Back in December, I wanted to see how the Spanish papers were marking the end of a turbulent year. On 29 December, one of the top stories in El País was the ongoing mystery surrounding the drowning of three members of the same family of British tourists in a resort pool in Mijas. Nacho Sánchez reported that five days after the tragic and almost inexplicable incident, many questions remained, with different accounts emerging from the police and surviving members of the family, and claims from the family’s lawyer that investigators may have mistranslated witness statements. Sánchez pointed to conflicting briefings from the authorities caught up in intense media scrutiny and speculation, but highlighted official assurances that the investigation had not yet been concluded.
The following day, journalist Miguel Ángel Bargueño was thinking about the things that we used to do back in 2009, not that long ago really, he points out, but which nobody does any more, whether because of technological advances, the radically altered political landscape, growing ecological awareness or just the whims of fashion. His list includes dating of the offline kind, the two party system, texting, photo albums, women’s football not being a big thing, and throwing plastic in the bin with your organic waste, among many others. He leaves it to readers to decide which of these developments are good and which are bad.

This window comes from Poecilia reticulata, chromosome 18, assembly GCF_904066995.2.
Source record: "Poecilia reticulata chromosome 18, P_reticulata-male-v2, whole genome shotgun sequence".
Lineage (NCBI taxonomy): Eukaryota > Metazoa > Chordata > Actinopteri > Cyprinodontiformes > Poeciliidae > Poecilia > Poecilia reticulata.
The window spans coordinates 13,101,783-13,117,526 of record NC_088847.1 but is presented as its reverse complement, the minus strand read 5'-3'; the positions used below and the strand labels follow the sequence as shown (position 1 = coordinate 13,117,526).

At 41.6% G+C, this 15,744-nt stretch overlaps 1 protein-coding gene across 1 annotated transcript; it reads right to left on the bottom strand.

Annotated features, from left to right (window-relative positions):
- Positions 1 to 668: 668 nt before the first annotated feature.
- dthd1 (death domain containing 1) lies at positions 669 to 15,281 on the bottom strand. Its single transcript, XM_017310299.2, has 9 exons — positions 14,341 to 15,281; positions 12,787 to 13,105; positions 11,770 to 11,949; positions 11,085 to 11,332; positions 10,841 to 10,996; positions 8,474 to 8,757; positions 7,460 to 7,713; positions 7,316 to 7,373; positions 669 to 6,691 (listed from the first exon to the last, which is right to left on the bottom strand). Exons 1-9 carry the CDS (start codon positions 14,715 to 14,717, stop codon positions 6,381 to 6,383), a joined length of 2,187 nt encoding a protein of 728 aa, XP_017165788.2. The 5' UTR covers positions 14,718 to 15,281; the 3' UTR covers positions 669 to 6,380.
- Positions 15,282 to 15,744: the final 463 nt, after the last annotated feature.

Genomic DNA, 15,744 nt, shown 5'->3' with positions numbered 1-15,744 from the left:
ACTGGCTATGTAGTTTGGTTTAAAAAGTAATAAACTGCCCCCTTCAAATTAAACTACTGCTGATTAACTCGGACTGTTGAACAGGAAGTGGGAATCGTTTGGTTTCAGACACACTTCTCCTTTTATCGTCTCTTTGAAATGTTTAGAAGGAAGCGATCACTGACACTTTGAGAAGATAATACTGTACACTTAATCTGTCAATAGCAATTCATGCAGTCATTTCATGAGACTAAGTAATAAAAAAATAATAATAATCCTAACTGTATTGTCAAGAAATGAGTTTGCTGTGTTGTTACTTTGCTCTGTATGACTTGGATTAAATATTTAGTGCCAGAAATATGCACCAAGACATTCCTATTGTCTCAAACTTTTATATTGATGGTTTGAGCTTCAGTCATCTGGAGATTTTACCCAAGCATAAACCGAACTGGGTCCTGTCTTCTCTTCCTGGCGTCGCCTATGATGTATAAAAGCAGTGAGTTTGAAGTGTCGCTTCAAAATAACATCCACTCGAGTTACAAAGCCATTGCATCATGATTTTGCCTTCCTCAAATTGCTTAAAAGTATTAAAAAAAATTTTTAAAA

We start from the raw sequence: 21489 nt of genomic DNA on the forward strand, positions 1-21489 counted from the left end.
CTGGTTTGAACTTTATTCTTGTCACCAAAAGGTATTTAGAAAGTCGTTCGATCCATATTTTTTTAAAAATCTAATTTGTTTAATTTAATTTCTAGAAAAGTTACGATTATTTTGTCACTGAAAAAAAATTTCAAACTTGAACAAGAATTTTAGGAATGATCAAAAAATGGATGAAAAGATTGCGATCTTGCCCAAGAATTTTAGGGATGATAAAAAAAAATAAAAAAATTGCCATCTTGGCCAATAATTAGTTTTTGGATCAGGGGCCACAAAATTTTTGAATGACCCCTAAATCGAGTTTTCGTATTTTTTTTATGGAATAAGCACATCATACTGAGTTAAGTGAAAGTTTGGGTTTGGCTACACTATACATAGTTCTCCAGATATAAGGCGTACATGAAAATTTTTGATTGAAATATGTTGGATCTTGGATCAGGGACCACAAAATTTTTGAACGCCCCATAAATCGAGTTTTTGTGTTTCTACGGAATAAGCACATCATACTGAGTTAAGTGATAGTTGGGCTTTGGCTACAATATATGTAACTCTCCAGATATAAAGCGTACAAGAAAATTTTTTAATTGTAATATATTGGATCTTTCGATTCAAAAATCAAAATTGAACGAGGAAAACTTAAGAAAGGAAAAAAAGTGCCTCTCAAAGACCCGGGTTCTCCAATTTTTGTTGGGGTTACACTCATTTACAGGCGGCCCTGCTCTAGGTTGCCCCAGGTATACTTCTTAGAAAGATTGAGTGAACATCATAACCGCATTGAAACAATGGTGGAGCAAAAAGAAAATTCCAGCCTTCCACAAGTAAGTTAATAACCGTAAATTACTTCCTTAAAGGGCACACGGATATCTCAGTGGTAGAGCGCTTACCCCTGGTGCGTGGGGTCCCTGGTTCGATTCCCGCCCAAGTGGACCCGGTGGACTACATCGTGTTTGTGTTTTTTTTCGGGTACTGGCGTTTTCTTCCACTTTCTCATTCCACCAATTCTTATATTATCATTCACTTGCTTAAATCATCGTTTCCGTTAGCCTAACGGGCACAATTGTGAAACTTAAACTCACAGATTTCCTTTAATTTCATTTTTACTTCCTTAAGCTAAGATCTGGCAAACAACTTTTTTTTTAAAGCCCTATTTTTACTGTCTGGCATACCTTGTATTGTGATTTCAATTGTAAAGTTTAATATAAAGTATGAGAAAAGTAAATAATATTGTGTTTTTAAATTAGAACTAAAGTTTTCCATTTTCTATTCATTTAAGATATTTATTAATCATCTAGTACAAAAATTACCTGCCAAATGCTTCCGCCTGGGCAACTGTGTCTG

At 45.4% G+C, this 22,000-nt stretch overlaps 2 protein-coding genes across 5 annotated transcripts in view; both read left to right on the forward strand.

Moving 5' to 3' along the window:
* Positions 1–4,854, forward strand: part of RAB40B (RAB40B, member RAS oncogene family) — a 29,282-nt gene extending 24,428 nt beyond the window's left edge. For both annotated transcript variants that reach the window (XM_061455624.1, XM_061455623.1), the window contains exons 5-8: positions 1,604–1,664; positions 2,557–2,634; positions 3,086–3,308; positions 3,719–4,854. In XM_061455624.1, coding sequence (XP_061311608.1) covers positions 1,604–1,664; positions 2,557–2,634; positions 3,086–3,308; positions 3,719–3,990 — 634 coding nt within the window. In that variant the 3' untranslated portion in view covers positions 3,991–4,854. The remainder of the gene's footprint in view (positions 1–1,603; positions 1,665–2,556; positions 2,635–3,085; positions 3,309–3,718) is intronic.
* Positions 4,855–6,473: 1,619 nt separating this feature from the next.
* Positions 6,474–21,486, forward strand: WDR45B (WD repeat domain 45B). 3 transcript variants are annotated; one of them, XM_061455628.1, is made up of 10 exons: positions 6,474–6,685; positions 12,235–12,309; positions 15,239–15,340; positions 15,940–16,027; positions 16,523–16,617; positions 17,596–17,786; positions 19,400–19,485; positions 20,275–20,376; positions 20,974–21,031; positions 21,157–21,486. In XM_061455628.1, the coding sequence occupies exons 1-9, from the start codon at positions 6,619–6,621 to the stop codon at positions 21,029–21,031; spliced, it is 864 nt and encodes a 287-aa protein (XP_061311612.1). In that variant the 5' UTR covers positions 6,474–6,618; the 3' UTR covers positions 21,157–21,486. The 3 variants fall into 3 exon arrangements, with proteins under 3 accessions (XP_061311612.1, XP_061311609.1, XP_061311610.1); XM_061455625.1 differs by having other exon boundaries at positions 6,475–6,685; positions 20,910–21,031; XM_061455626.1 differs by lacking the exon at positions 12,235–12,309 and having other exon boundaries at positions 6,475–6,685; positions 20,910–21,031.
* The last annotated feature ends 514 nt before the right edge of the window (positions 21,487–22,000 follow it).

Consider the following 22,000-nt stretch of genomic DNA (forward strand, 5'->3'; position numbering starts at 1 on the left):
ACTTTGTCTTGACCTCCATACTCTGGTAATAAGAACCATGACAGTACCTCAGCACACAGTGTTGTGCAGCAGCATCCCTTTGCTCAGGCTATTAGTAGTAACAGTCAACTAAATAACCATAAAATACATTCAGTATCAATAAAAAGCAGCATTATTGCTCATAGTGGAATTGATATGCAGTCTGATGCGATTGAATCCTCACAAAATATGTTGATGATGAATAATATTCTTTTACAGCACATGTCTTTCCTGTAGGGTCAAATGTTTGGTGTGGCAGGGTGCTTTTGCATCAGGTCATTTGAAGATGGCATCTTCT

In an altogether more sombre article in La Vanguardia, Jaume Pi was taking a look at how politics had played out over the year in Spain (2019: Cuatro elecciones y un tribunal). He points to the continuing dominance of events in Catalonia, arguing that it was the political heat generated by the trial of the separatist leaders, which started in February, that doomed Prime Minister Sánchez’ efforts to gain support for his budget, triggering the first of two general elections. Although the socialist PSOE emerged as the largest single party in both of these, they failed to win an overall majority, leading to a prolonged period when Spain was without a fully functioning government. By the time the article was written, the PSOE had reached a provisional accord with left-wing contenders Unidas Podemos, but the successful formation of a government would depend on the abstention of the Catalan Republican left party, the ERC, in the relevant vote (in fact, as the article predicted, the ERC did abstain in the investiture debate on 7 January, and Pedro Sánchez has been able to form a government). Alongside the ongoing fall-out from court cases involving Carlos Puigdemont, Quim Torra and others, and the fluctuating fortunes of conservative rival parties the PP and Ciudadanos, the article points to the growing strength of the new far-right group Vox, which started the year by winning seats in the previous socialist stronghold of Andalusia, and ended it with spectacular gains at national level, where it now holds 52 seats in the lower house of the Spanish Parliament. Stormy times ahead.